Kaus wants nothing more than to be loved while its human counterpart, Raj Patel, believes fervently in freedom. Arkadia, one of four space stations circling Jupiter, was to be a refuge for all who fought the corrupt systems of old Earth, a haven where both humans and Artificial Intelligences could be happy and free. But the old prejudices and desires are still at play and, no matter how well-meaning its citizens, the children of Arkadia have tough compromises to make.
When the future of humanity is at stake, which will prove more powerful: freedom or happiness? What sacrifices will Kaus, Raj, and the rest of Arkadia's residents have to make to survive?
"Wehm writes novels of ideas in which the ideas genuinely matter… [I]t's a pleasure to see political and ethical questions, so often relegated to the background in science fiction, allowed so much scope to drive the story."– David Larsen, review, New Zealand Herald
"This was a fascinating book. The setting is a classic of science fiction: a bunch of idealistic settlers embark on creating an idealized society in a space station colony. There are two unique twists: the artificial general intelligences that accompany them have, in theory, equal rights and free will as the humans. There are no antagonists: no one is out to sabotage society, there's no evil villain. Just circumstances."– William Hertling, author, The Turing Exception
"Children of Arkadia is one of those books which makes you think, while also being engaging and entertaining — something all good books do… a novel which forces us to consider how, given the opportunity to start from scratch, society might develop and evolve."– Lee Murray, author, Into the Ashes
Raj Patel pressed his face against the porthole, his fingers locked tight around the nearby handhold. His stomach lurched and rolled, only partly because he was still unused to weightlessness. Mostly it was the emotional stew created by the sight of the massive planet appearing before him, its almost inconceivable bulk entirely obscuring the four wheel-shaped habitats he knew were there, orbiting Jupiter. Sat Yuga, Fiddler's Green, Eden and Arkadia.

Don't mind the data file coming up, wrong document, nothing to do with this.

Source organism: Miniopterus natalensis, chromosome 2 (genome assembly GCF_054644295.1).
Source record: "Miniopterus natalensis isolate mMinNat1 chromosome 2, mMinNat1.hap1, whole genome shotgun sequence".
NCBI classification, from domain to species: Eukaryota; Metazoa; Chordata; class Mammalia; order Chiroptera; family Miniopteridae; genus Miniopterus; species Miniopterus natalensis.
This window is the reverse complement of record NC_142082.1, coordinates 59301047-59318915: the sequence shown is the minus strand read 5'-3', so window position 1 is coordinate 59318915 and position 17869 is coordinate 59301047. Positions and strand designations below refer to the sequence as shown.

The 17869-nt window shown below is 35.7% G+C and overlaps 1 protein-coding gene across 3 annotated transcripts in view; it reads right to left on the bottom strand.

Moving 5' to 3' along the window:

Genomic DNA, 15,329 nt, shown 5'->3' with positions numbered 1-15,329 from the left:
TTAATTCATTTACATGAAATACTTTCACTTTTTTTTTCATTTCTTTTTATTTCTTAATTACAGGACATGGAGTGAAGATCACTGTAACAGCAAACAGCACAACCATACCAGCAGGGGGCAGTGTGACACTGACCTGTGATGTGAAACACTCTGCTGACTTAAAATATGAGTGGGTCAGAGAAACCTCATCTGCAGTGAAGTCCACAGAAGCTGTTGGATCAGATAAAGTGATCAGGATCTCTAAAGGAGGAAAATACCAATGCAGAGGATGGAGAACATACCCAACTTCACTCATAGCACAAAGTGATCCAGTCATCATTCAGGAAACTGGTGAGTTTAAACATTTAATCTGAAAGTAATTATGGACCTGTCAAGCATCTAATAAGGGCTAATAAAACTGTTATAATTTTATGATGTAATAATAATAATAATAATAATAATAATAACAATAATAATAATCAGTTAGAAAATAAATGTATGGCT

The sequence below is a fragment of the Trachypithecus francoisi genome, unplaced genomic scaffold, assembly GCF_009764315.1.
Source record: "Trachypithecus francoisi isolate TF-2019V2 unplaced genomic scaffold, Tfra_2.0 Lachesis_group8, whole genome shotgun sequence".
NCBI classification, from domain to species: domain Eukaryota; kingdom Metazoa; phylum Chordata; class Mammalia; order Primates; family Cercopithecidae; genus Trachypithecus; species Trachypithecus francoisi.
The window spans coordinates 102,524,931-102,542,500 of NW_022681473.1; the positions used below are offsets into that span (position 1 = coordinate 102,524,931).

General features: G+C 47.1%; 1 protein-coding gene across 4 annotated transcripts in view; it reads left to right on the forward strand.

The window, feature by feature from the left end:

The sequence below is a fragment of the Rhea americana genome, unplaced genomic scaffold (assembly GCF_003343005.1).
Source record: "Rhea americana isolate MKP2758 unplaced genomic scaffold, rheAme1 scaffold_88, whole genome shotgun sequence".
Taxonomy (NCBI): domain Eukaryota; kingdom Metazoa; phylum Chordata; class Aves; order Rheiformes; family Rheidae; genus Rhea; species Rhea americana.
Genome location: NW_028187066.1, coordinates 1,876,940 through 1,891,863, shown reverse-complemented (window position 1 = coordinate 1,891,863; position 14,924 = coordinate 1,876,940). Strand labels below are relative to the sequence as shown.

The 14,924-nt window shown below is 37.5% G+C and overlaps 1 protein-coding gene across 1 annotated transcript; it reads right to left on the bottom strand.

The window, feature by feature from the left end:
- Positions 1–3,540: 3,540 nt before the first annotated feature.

He rolled the word around in his mind. Arkadia. His new home.
A reflection in the port caught his eye and he clumsily turned himself. It took him a moment to recognize her — it was the biologist, Marian something — bouncing off the sides of the small corridor as if she'd been born in space. "Almost there," she said, deftly grabbing a handhold to halt her momentum.
Raj nodded, then regretted the quick head movement as a wave of pain washed over him. "Ugh," a groan escaped from him. "The sooner the better," he said.
Marian smiled. "Good thing we slept through the bulk of the trip, eh?"
"I almost wish we could sleep until we're docked."
"And miss the view?" Marian asked, squeezing next to Raj to peer out the port. Raj twisted himself around again and gazed at the planet.
It was huge and foreign and Raj was momentarily stunned by a wave of homesickness. He couldn't wait to leave Earth but now he couldn't help but think back to the planet he'd left behind.
He reminded himself again why he was here: after spending years helping to organize the growing economic protest movement, Raj finally came to understand that restoring balance was never going to happen peacefully. The urban battles breaking out all over the globe made that clear enough. Even as he organized activist cells and lobbied sympathizers, he signed up for everything that might get him out of the EU working class slums — visas to Scandinavia, a place in a kibbutz, even the Utopia Project. But until he was actually aboard the Mohandas Ghandi, the IV in his arm, he had never really believed it would be the one.
Hardly anyone had given the Utopia Project much chance, which Raj now guessed might have been the key to its success. The project's sponsors had money, ideals and the realistic view that radical change wasn't about to happen on Earth any time soon. But their solution was so audacious, so expensive, that it seemed to verge on the impossible. Until it happened.
"Look," Marian said, her finger mashed against the port. "I think I can see one of the habitats!" Raj squinted and imagined that he, too, could make out the construct in the shadow of the planet. The feeling of loss transitioned into the same euphoria Raj experienced when he'd learned that he'd been given a berth on the first transport to the colonies. Almost everyone on the Ghandi was technical — scientists or engineers. There were only spots for four political activists, each acting as the administrator for a habitat, and Raj had been chosen for one of them. The opportunity to trade everything he'd ever known for a chance at freedom.
For the first time since he was woken from the induced coma he'd been in for the two years of the trip, his head stopped hurting. Marian grabbed his arm.
"This is so exciting," she said. "I can't believe we're almost home."